Berry Tramel: NBA has more great — and awful — teams than ever before
The Milwaukee Bucks host the Thunder on Friday night, and this is the Thunder’s toughest game of the season. Road game at a team playing historically great.
We don’t think of these Bucks as necessarily great. Milwaukee hasn’t reached the NBA Finals since 1974, and that includes last season, when the Bucks were the Eastern Conference’s best team but lost to Toronto in the NBA semifinals.
But these Bucks are great. They are 50-8, including 26-3 at home.
If the Bucks maintain their current winning percentage of .862, they would finish with the third-best record in league history, trailing only the 2015-16 Warriors (73-9, .890) and the 1995-96 Bulls (72-10, .878).
And Milwaukee raises a question. Is it easier than ever to have an historically-great season?
Of the 19 teams in NBA history to finish with at least an .805 winning percentage (66-16), five have come in the last five years. The Warriors of 2014-15 (67-15), 2015-16 and 2016-17 (67-15); the Bucks and the 2015-16 Spurs, who went 67-15.
Sure, it helps to have an all-time great team like the Steph Curry Warriors, who added Kevin Durant for the final season of that three-year run. But there have been lots of all-time great teams, and they didn’t reach at least 66 wins three times times.
In fact, the Jordan Bulls are the only other example of a franchise having 66-plus wins with the same core – Chicago went 72-10 in 1995-96, then 69-13 in 1996-97. The Bulls also were 67-15 in 1991-92, but that was mostly a different roster around Jordan and Scottie Pippen.
History suggests that yes, we’re having more and more victory-dominant teams. The 1946-47 Washington Capitals went 49-11 (an .817 winning percentage), and in the next 25 years, only the 1966-67 76ers (68-13) reached 66 wins.
In the early 1970s, three teams reached that threshold – the ’71-72 Lakers went 69-13, the ’72-73 Celtics went 68-14 and the ’70-71 Bucks went 66-16. But in the next 19 years, only one team won at an .805 clip (the ’85-86 Celtics went 67-15).
But after Jordan, the floodgates opened. In the 2000s, we’ve also had the 1999-00 Lakers (67-15), the 2006-07 Mavericks (67-15), the ’07-08 Celtics (66-16), the ’08-09 Cavaliers (66-16) and the ’12-13 Heat (66-16).
So that’s 10 of the 19 best records in NBA history all recorded in the last 20 years. Nine teams reached .805 in the first 53 years of the league, but now nine in two decade.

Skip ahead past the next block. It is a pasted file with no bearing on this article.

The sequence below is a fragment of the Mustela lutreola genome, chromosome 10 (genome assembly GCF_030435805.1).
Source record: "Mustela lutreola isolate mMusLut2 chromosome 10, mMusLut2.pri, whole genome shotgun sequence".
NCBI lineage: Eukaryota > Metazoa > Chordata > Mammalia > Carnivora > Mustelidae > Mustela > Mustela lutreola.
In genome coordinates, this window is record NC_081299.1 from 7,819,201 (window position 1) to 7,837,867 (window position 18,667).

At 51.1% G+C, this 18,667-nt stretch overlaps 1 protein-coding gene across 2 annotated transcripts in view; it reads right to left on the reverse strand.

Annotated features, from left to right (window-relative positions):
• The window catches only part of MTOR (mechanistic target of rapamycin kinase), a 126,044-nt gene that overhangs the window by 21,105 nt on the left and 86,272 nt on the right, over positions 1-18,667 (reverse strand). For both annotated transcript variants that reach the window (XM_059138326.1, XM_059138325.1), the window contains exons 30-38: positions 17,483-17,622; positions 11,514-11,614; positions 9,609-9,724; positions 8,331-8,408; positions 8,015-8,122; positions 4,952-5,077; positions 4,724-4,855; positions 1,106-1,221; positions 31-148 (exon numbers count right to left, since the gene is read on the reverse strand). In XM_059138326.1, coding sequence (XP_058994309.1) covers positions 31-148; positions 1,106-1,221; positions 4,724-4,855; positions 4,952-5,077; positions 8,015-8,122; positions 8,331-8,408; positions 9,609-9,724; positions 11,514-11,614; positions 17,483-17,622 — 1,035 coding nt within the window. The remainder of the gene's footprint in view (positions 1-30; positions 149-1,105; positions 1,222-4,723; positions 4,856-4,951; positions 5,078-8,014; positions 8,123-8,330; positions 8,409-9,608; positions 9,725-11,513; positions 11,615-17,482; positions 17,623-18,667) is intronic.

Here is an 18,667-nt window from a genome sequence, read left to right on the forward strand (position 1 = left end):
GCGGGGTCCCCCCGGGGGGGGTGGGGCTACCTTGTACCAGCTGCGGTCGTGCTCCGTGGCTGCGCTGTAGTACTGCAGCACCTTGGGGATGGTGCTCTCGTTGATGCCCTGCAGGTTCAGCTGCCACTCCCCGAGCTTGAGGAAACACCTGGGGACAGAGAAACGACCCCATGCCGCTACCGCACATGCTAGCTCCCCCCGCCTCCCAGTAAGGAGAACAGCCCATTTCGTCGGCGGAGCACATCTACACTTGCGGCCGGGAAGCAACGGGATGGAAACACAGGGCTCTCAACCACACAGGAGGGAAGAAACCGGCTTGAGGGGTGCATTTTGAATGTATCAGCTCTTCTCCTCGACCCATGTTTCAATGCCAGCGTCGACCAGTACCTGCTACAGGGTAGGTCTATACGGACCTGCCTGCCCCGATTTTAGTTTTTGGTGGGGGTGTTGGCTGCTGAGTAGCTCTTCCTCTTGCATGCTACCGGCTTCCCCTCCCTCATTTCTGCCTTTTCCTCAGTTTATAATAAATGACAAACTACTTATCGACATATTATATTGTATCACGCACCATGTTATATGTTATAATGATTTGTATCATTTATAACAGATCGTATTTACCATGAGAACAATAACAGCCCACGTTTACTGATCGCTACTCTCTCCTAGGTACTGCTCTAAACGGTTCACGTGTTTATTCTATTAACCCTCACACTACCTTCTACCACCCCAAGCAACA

The reasons are clear, of course. Expansion has diluted the program. Even with the advent of international stars, the league isn’t as deep as it once was.
The NBA reached 29 teams in 1995 and 30 teams in 2004. As recently as 1976, there were just 18 teams. There were only 12 teams in 1968.
Expansion makes elite talent more dominant. The same number of great players spread over more teams. Couple that with increased free agency, and superstars can team up. The talent discrepancy widens.
That should mean more historically bad teams – and that has happened, too. Two of the three worst teams in NBA history has played in the last eight years. Charlotte went 7-59 (.106) in 2011-12; Philadelphia went 10-72 (.122) in 2015-16.
Of the 16 worst teams in NBA, teams with a winning percentage of .180 or worse, four have come in the 2000s. That’s actually not a terribly high number. I would have thought with increased expansion, bad teams would multiply, because expansion teams usually are a great bet to stink.
And indeed, six of the 16 worst teams in NBA history came in the 1990s, a big decade for expansion. In 1988, the NBA added two teams. In 1989, it added two more. In 1995, two more.
When the league was stable and small, it had few wretched teams. Of the 16 worst teams, only three came between 1953 and 1993 – the 1972-73 76ers (9-73), the 1986-87 Clippers (12-70) and the 1982-83 Rockets (12-70).
But now the league has more teams than ever, player movement is rampant and the NBA more than ever has teams that win and lose at historic rates. Including these Milwaukee Bucks.